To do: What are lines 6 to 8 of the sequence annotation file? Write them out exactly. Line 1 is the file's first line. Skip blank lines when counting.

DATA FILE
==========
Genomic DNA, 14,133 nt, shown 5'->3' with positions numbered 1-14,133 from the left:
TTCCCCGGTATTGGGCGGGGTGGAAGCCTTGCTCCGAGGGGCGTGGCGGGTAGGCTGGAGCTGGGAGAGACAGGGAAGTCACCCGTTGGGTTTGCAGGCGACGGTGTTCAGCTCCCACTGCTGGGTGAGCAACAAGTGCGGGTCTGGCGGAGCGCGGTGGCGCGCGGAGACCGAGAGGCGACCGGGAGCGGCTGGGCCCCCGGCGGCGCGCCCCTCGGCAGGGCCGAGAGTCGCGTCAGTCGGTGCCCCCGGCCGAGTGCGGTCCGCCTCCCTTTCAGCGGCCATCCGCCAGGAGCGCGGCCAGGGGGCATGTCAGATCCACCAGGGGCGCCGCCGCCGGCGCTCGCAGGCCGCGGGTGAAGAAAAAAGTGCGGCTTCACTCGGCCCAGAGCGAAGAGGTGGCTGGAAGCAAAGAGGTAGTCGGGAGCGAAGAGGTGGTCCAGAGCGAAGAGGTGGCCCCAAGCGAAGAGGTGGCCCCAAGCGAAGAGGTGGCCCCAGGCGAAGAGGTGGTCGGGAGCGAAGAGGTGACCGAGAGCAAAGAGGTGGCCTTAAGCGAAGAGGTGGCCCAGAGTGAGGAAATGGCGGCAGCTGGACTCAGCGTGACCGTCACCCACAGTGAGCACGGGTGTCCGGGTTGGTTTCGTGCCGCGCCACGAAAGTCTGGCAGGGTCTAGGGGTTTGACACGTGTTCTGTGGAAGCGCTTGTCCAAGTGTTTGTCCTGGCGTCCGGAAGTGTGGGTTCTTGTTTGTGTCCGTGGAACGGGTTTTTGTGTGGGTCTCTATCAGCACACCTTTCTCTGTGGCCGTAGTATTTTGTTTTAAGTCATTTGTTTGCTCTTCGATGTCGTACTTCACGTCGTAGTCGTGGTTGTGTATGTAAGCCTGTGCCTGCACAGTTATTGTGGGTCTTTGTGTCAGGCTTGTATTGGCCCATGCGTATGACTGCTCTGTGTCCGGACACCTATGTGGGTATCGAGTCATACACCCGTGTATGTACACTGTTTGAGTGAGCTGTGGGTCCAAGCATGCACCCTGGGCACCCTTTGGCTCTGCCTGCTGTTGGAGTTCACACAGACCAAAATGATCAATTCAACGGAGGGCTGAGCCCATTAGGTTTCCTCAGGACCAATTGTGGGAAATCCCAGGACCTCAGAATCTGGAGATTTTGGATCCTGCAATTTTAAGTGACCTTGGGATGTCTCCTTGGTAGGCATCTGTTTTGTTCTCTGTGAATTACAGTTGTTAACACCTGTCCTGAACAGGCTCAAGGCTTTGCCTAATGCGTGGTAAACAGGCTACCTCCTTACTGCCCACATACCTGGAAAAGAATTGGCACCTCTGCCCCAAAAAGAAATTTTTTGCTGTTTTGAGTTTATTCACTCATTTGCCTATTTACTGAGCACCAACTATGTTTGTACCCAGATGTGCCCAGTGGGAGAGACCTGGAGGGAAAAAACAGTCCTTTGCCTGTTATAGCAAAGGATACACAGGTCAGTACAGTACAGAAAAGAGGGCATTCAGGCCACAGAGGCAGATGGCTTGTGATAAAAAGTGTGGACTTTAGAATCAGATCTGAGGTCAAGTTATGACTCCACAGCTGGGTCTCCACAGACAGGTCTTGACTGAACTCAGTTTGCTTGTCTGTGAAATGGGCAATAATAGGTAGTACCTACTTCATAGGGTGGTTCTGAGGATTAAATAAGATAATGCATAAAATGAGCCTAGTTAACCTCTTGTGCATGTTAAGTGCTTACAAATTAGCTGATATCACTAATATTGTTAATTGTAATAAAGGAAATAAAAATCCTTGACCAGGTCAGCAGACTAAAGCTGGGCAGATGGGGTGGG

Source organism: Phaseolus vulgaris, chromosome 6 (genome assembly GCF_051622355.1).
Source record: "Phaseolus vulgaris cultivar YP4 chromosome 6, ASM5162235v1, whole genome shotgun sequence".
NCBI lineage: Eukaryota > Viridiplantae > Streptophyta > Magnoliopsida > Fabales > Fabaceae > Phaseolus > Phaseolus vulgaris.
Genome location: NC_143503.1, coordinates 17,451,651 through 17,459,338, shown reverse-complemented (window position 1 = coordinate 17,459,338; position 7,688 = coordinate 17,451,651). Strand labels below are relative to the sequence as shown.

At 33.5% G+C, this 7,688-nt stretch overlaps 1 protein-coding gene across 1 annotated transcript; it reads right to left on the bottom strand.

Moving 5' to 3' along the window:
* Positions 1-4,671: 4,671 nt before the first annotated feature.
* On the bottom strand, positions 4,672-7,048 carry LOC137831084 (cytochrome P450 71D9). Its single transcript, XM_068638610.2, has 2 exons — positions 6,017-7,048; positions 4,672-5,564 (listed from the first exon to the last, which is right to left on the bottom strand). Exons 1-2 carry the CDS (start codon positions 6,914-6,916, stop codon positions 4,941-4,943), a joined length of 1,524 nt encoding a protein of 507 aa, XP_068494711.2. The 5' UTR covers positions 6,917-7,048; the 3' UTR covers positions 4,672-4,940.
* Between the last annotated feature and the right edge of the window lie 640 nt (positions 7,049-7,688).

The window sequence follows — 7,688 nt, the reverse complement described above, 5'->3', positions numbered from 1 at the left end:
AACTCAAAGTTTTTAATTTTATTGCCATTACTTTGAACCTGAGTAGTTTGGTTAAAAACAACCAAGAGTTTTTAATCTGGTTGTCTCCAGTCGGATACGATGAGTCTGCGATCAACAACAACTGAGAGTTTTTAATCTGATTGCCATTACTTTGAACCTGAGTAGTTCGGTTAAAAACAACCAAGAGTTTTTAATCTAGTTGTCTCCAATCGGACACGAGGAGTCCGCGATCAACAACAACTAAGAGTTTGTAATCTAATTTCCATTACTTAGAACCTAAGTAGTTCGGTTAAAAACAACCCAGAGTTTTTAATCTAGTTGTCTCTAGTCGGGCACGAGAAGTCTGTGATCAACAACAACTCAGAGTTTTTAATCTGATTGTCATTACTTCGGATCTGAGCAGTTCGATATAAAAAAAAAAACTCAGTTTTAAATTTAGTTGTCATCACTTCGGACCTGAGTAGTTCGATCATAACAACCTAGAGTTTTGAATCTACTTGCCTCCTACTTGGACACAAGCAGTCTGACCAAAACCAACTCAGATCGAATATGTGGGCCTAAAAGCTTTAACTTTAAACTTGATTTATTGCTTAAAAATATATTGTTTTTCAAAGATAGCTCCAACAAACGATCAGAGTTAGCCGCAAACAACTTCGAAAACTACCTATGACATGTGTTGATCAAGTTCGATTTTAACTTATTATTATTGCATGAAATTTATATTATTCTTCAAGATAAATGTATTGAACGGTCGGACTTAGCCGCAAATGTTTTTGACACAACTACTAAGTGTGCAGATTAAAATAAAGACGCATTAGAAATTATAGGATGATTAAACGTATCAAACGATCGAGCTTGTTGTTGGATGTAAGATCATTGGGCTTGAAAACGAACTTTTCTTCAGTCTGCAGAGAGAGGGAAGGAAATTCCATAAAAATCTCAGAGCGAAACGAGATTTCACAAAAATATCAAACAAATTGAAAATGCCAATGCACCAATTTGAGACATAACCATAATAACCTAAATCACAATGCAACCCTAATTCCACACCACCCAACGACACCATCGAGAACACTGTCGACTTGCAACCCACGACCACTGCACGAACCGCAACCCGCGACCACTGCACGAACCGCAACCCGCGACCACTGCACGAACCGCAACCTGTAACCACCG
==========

Genome location: NC_143503.1, coordinates 17,451,651 through 17,459,338, shown reverse-complemented (window position 1 = coordinate 17,459,338; position 7,688 = coordinate 17,451,651). Strand labels below are relative to the sequence as shown.

At 33.5% G+C, this 7,688-nt stretch overlaps 1 protein-coding gene across 1 annotated transcript; it reads right to left on the bottom strand.

Moving 5' to 3' along the window: